Once considered the most glaring need on the roster for the Baltimore Ravens, the wide receiver position now has some flexibility as the team heads into next month’s NFL draft.
After signing Steve Smith and re-upping Jacoby Jones, the team currently has a quality four-deep group of Smith, Jones, Torrey Smith and Marlon Brown. 2013 draft pick Aaron Mellette also figures to come into play for a roster spot next season.
That doesn’t take the Ravens out of the running for a wide receiver in the draft, and quite frankly, they need one more receiver to add to the puzzle, particularly one who could provide an instant impact while also holding long-term potential starting value.
This year’s receiver class is loaded with different molds of receivers, and there’s a type of receiver for everyone.
Let’s take a look at the diverse types of receivers in this year’s draft, and ones that could fit well in Baltimore.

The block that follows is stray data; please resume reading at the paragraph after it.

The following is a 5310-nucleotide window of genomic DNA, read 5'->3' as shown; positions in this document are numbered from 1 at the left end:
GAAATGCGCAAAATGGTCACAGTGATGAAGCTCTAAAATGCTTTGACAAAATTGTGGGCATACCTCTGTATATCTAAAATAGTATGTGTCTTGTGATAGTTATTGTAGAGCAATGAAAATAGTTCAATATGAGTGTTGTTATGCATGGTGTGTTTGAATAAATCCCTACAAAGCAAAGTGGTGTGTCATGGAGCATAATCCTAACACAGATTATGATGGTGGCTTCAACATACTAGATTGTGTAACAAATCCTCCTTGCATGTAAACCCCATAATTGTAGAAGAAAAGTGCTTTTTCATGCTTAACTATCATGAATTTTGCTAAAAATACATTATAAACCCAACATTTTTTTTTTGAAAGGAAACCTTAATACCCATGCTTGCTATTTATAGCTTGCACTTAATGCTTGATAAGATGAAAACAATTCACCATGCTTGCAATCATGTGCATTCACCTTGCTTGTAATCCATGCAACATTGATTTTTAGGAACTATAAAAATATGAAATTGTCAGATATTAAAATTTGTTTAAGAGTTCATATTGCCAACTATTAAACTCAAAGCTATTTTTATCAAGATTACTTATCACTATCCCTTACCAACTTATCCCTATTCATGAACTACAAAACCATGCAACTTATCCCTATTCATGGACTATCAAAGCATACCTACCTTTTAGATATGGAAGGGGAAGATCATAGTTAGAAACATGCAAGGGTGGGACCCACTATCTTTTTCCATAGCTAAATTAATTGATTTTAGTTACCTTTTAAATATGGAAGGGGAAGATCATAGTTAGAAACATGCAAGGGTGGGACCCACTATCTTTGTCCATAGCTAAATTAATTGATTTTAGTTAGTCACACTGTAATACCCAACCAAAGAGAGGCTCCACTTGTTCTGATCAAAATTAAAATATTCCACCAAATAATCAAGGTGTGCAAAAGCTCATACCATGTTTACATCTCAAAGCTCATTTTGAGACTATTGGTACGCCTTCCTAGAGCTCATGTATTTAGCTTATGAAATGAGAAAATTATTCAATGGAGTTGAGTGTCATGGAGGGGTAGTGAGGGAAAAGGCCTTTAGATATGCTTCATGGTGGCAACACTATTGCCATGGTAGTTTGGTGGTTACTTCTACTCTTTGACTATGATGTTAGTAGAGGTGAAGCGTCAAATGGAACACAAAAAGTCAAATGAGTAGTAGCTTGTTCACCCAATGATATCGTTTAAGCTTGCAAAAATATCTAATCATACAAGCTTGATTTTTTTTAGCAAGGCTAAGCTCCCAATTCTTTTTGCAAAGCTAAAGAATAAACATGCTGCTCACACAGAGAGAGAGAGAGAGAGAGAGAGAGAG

Mike Evans, Texas A&M – The total package. Evans possesses a filled-out 6’5, 231-pound frame, and at only 20 years old, his long-term development figures to yield impressive results for whichever team drafts him. His best assets are his willingness to work toward the ball, as well as a physical demeanor at the catch point. His top end speed is underrated, and he can still be a vertical threat for an offense, though his short-to-intermediate value is highest. He only has two years of college football experience, but Evans’ positive traits should translate to an instant impact
Jarvis Landry, LSU – You can read up more on the rare traits Landry possesses, but long story short, he has extremely consistent hands, adjusts when the ball is in the air as well as anyone in this draft class, and wins at the catch point on a consistent basis. Throw in Landry’s violent run-blocking style, and he presents everything teams desire in a receiver. Below average athleticism (4.77 40-yard dash, 28 ½ inch vertical) is his negative, but just remember: Keenan Allen ran a 4.71 and 4.75 in the 40-yard dash at his pro day and he turned out just fine, so not all slow receivers struggle in the NFL.